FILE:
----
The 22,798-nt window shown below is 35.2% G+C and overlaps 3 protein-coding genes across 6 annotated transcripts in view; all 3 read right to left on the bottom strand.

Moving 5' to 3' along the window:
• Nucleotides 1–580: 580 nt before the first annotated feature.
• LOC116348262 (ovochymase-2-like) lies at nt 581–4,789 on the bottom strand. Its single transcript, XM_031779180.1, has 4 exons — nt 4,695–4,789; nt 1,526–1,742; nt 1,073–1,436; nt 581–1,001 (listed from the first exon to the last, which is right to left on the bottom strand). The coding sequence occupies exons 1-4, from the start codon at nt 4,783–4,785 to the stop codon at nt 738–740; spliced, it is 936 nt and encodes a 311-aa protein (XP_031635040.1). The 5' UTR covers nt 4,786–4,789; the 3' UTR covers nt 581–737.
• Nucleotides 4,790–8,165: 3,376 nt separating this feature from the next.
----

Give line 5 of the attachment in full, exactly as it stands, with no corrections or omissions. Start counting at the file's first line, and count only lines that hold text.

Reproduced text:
• Nucleotides 4,790–8,165: 3,376 nt separating this feature from the next.